Gay Pride March, July 2003. In the summer of 2003 I was leading a group of Belgian teenagers around the city, when we came across a huge gay pride march. As moody teens, I half expected them to be a bit embarrassed or dismissive. But instead, they insisted on following the march and getting their hands on some of the giant OUT signs, which also referred to the occupation of Iraq. This photo, taken just around the corner from Downing Street, was also their idea. “Being gay is ok, being in Iraq is not!!!” shouted Wouter, a serious-looking doctor’s son from Mechelen.
Disgruntled man, March 2004. Speaking of protestors, this dour old dog caught my eye during a city walk the following year. Also just a stone’s throw from Downing Street, he was an interesting sight if only for the fact that the guy was completely mute and perfectly statuesque. In fact, I was tempted to go over and give him a poke to see if he’d maybe been planted there by Madame Tussauds.
Baker Street, December 2008. This shot was taken quite unexpectedly by a friend of mine while we were waiting for a bus at Baker Street. Most famous for its connection with fictional detective Sherlock Holmes, the crime-buster’s street address (21B) is also non-existent, much to the disappointment of curious tourists who haven’t done their homework. The street was named after the builder William Baker, who laid out the design in the 18th century. Famous Baker Street residents include novelist HG Wells and Prime Minister William Pitt the Younger. It was also the site of The Beatles ill-fated Apple Boutique in the late sixties.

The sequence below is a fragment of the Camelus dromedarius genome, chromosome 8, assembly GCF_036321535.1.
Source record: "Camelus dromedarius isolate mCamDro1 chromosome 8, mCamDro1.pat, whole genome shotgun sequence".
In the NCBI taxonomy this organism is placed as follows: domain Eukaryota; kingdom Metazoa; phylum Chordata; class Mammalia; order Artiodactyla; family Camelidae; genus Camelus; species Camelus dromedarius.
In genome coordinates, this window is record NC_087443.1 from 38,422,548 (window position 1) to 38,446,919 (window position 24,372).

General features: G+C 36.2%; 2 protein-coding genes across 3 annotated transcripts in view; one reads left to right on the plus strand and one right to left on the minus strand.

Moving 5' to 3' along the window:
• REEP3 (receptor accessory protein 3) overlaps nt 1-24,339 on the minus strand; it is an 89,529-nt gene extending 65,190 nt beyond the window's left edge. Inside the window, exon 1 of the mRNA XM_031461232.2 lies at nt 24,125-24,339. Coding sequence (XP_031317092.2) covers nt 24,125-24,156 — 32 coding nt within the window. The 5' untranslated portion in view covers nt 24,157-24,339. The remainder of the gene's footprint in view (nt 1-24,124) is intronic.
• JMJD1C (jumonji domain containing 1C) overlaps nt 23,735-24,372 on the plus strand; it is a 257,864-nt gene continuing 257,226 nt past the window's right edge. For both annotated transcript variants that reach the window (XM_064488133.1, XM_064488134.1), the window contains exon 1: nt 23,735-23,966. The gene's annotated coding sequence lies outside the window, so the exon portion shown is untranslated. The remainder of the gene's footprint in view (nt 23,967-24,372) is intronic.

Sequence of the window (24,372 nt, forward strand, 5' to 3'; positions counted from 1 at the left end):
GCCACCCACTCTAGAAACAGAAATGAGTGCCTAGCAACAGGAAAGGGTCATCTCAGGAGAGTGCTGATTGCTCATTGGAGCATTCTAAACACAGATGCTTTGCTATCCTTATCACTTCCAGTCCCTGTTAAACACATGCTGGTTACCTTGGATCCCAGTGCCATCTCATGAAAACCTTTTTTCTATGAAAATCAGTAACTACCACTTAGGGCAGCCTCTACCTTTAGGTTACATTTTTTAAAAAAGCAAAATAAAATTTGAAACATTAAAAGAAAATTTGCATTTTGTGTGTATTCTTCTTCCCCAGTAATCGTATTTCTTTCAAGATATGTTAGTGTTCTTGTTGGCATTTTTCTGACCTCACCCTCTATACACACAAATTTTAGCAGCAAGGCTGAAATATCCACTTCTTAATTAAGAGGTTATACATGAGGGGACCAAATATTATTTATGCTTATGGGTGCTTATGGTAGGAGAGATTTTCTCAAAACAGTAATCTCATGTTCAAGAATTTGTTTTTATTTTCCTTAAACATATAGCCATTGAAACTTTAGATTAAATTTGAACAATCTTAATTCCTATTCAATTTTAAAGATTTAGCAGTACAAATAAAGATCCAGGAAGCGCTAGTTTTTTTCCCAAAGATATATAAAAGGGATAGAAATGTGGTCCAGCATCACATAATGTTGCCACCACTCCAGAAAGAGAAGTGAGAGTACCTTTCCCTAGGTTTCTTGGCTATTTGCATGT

Green Park, June 2010. There are few cities on earth than can match London’s array of gorgeous green spaces. As the smallest of the capital’s eight royal parks, what Green Park lacks in size it certainly makes up for in location, with a triangular spot next to Buckingham Palace, between Piccadilly and Constitution Hill.
Claridge’s Hotel, December 2013. Getting to interview movie stars for a living was a dream come true for me. One of the most memorable experiences came with the cast of Anchorman 2 at this five star hotel in Mayfair. Will Ferrell was friendly, albeit a touch odd and awkward and Christina Applegate more than a little prickly. James Marsden proved modestly self-deprecating and director Adam McKay genuinely warm and funny. “Your English is amazing!” he told me when the rep explained I was from a Dutch media company. But the pick of the bunch had to be Paul Rudd and Steve Carell, who proved highly engaging and playful throughout our chat. In the moments before the interview started, Rudd treated me to a handful of jellybeans, while Carell handed me a pink condom from what he referred to as the ‘‘fishbowl of protection’’.